Have I hyped this enough?
When we’re spacewalking, we like to grab on to things with our space gloves and be nice and steady. But I got to this one area along the side of the shuttle, and there was nothing good to grab. I had to grab a wire or a hose or a knob or a screw. And I’m kind of a big goon. And when there’s no gravity, you can get a lot of momentum built up, and I could go spinning off into space. I knew I had a safety tether that would probably hold, but I also had a heart that I wasn’t so sure about. I knew they would get me back, I just wasn’t sure what they would get back on the end of the tether when they reeled me in. So I was really concerned about this. I took my time, and I got through the treacherous path and out to the telescope.
I felt this deep loneliness. And it wasn’t just a Saturday-afternoon-with-a-book alone. I felt detached from the Earth. I felt that I was by myself, and everything that I knew and loved and that made me feel comfortable was far away. And then it started getting dark and cold.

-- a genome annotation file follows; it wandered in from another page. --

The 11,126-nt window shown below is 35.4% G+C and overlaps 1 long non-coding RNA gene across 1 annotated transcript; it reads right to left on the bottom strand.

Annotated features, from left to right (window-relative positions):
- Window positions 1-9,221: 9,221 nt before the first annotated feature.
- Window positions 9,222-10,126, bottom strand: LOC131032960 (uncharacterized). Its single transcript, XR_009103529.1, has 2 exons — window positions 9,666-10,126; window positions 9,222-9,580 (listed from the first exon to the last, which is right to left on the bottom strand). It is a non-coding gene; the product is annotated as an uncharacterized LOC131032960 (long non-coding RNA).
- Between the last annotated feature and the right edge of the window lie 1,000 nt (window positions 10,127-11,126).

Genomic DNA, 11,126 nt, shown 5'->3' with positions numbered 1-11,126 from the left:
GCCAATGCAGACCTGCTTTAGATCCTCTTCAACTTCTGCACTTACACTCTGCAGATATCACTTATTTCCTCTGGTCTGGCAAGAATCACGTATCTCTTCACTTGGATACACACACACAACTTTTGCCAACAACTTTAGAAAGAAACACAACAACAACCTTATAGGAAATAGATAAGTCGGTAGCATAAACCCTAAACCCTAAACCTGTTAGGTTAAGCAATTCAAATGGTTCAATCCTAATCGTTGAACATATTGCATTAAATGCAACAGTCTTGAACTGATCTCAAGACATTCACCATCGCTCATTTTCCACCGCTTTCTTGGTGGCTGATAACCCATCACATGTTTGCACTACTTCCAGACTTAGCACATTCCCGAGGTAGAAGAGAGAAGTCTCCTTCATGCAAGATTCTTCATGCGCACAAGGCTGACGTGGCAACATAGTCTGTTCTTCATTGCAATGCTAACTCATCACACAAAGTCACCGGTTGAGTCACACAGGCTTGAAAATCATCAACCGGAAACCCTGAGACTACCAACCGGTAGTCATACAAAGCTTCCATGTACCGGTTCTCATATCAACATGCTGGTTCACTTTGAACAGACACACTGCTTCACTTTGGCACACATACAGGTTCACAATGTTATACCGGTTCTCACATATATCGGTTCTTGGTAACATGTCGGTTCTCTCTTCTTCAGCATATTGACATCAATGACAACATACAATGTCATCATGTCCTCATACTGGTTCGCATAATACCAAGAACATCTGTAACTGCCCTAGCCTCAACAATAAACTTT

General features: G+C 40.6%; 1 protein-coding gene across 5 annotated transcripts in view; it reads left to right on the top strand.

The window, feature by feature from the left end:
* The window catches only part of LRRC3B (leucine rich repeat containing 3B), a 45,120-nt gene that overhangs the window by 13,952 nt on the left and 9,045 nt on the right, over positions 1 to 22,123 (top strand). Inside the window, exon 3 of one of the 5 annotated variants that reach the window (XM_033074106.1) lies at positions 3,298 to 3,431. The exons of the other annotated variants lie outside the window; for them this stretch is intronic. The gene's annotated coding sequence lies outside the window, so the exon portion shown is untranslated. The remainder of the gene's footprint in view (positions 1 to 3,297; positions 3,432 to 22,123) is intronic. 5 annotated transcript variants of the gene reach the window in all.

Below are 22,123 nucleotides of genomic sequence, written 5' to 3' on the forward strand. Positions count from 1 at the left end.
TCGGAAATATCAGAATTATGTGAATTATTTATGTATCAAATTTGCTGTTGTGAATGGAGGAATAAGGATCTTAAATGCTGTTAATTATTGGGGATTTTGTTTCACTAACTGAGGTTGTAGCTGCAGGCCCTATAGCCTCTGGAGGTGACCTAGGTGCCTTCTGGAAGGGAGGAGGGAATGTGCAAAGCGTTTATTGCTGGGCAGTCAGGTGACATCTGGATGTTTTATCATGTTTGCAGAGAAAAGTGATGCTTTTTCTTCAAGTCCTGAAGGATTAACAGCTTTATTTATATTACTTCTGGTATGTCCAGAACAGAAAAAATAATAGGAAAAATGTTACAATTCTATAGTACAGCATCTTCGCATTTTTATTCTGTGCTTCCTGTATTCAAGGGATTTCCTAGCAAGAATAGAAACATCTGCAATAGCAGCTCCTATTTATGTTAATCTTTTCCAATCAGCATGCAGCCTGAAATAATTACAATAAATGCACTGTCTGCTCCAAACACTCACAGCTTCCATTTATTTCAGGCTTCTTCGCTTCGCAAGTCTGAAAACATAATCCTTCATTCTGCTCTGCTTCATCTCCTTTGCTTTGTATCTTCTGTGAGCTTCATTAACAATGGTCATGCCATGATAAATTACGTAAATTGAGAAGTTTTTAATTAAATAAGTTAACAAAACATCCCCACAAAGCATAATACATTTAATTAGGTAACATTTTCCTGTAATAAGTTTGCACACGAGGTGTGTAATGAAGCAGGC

Because we travel 17,500 miles an hour, ninety minutes is one lap around the Earth. So it’s forty-five minutes of sunlight and forty-five minutes of darkness. And when you enter the darkness, it is not just darkness. It’s the darkest black I have ever experienced. It’s the complete absence of light. It gets cold, and I could feel that coldness, and I could sense the darkness coming. And it just added to my loneliness.
|—||NASA Astronaut Mike Massimino’s first-hand take on what it was like to fix the Hubble Space (via crookedindifference)|